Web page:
Should I Have a Board of Advisors?

Board of AdvisorsI’ve never seen a board of advisors work after the initial few meetings. I’m sure there are cases where they are managed well and it works out, but for the most part, as we discuss in The Startup Playbook, any initial engagement and excitement wanes and the value diminishes fairly quickly.

I think that the reason this happens is there’s no fundamental attachment between the members of the board of advisors and the company. Sure, there might be a small financial one, created by offering the members of the group some equity or cash compensation, but it’s very difficult to establish any emotional link that compels the outside members of the group to put in the long term effort to continue to add value, stay engaged, and work to make the company successful.

The problem is that the people who are generally targeted as advisors have other jobs and responsibilities. After the idea of equity participation and initial interest in what the company is doing wears off – which can happen quickly – the company that they are advising becomes a much lower priority than any of their other responsibilities. Since they’re not involved on a day-to-day basis, there’s no other link to keep them thinking about what their advisee needs. Ultimately, the relationship moves from a mutual one to one driven entirely by the company until it breaks down completely.

As it turns out, while the board of advisors setup doesn’t work that well, there are other ways of achieving the benefits desired in setting up the group in the first place.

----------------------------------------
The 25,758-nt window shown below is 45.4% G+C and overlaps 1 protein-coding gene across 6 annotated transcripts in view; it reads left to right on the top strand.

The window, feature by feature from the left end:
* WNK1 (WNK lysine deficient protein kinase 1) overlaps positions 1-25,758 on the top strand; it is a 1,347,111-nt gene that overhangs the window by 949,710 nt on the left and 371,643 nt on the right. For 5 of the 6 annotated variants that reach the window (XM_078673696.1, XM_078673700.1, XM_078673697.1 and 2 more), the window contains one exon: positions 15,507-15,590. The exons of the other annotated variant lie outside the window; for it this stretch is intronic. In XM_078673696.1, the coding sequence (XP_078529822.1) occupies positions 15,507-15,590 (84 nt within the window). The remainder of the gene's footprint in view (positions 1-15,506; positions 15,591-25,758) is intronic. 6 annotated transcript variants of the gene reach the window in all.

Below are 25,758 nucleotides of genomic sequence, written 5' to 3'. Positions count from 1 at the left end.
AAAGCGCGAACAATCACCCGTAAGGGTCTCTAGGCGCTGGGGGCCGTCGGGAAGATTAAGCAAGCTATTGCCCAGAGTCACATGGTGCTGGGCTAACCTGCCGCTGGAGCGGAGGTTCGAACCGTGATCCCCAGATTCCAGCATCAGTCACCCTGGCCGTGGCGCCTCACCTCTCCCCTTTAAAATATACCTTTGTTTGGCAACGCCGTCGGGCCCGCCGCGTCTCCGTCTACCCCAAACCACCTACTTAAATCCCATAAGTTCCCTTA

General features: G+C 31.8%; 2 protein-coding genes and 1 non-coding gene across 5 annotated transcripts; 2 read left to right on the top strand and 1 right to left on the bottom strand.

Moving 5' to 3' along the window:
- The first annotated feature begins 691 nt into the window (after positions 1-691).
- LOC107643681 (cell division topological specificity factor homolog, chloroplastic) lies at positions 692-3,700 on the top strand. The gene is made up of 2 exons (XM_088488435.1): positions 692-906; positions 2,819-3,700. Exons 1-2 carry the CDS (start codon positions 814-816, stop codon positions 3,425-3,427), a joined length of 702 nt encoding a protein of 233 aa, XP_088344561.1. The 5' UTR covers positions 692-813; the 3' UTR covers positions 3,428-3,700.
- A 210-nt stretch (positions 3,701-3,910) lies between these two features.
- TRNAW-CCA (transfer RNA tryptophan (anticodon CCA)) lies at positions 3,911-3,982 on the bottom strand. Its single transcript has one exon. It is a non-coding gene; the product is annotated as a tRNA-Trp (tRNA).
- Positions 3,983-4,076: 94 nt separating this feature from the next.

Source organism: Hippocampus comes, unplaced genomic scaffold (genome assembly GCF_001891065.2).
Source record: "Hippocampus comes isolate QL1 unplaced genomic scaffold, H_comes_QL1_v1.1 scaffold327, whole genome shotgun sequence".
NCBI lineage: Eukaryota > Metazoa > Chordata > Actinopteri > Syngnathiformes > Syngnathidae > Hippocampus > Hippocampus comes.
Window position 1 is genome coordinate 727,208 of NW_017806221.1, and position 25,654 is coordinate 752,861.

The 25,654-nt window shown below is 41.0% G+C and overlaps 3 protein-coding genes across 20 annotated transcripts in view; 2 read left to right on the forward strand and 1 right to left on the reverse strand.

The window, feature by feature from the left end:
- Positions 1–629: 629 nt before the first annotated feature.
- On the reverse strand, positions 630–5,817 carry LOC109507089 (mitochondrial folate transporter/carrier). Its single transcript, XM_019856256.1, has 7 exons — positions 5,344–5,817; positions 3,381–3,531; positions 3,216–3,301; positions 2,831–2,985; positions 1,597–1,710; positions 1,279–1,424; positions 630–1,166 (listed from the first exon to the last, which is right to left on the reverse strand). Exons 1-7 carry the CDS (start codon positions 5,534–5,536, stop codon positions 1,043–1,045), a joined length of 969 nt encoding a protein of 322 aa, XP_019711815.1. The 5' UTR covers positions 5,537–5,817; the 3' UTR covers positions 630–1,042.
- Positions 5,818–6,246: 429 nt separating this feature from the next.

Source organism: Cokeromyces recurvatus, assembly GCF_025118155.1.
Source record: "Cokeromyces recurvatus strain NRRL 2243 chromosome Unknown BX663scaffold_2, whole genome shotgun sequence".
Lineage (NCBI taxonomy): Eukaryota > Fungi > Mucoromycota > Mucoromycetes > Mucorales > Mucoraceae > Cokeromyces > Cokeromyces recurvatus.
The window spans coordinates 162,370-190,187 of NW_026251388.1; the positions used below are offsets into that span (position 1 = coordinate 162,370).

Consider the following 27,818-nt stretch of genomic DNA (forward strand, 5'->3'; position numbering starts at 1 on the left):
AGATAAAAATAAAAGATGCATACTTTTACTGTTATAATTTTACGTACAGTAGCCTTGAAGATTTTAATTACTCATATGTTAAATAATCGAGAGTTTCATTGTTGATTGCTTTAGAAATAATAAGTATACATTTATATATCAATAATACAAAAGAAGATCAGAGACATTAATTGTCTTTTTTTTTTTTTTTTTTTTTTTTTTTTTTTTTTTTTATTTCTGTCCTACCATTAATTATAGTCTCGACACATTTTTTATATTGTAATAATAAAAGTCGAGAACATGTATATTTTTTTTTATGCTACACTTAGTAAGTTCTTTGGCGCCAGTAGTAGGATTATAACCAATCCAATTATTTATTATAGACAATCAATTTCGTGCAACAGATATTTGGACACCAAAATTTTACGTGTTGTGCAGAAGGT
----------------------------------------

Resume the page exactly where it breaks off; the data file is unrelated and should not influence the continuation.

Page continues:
• Compensate company adviser(s) frequently – the value of any compensation dissipates quickly when the advisor isn’t thinking about the company. More frequent grants of equity or cash payments will serve to keep their attention focused on the tasks at hand. To be clear, this doesn’t mean compensate them more, just more often.
  • Put them on the Board of Directors – if they add enough global value, put them in a more responsible position with the company, like its board of directors. The added responsibility will keep them focused on the company. Of course, you can only do this for a small number of people and only for those who are appropriate for such a role.
  • Hire them as a consultant – in this way, they have responsibility for delivering value to the company with an agreed upon income for doing it. This arrangement has the added advantage that it’s easy to sever If and when the advisor no longer adds value. The advisor can then be replaced by someone with different experience or knowledge.

Having outside advisors is always a good thing. They can bring perspective to your efforts and direction. They can also bring knowledge and wisdom into the company that may be missing in the current team. Ultimately, the structure of such a group of advisors is critical to its success, though. The classic board of advisors structure frequently fails because it doesn’t establish an emotional or responsibility link between the company and the advisor. There are other ways of accomplishing this though. When these are used, a great relationship between an advisor and company can be established although, perhaps, not as a group.

If you’d like to learn more about how to leverage outside help from mentors and advisors, check out The Startup Playbook. It’s one of the many topics we cover to help you shift the odds of success in your favor.

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1 Comment

  • DaveJ Reply

    I think I’ve only seen one company that actually convened a “board of advisors,” and they only did that once. I always correct entrepreneurs when they talk about a “board of” advisors, suggesting that they just refer to them as “advisors.” They’re just individuals who advise the company, and they only meet each other when there is a well-defined reason to do so. The CEO should keep all the advisors up to date and keep them engaged regularly. But the advisors never “work” on the company – they only respond to requests, usually just a call or meeting. They are there to provide knowledge, insight, opinion.

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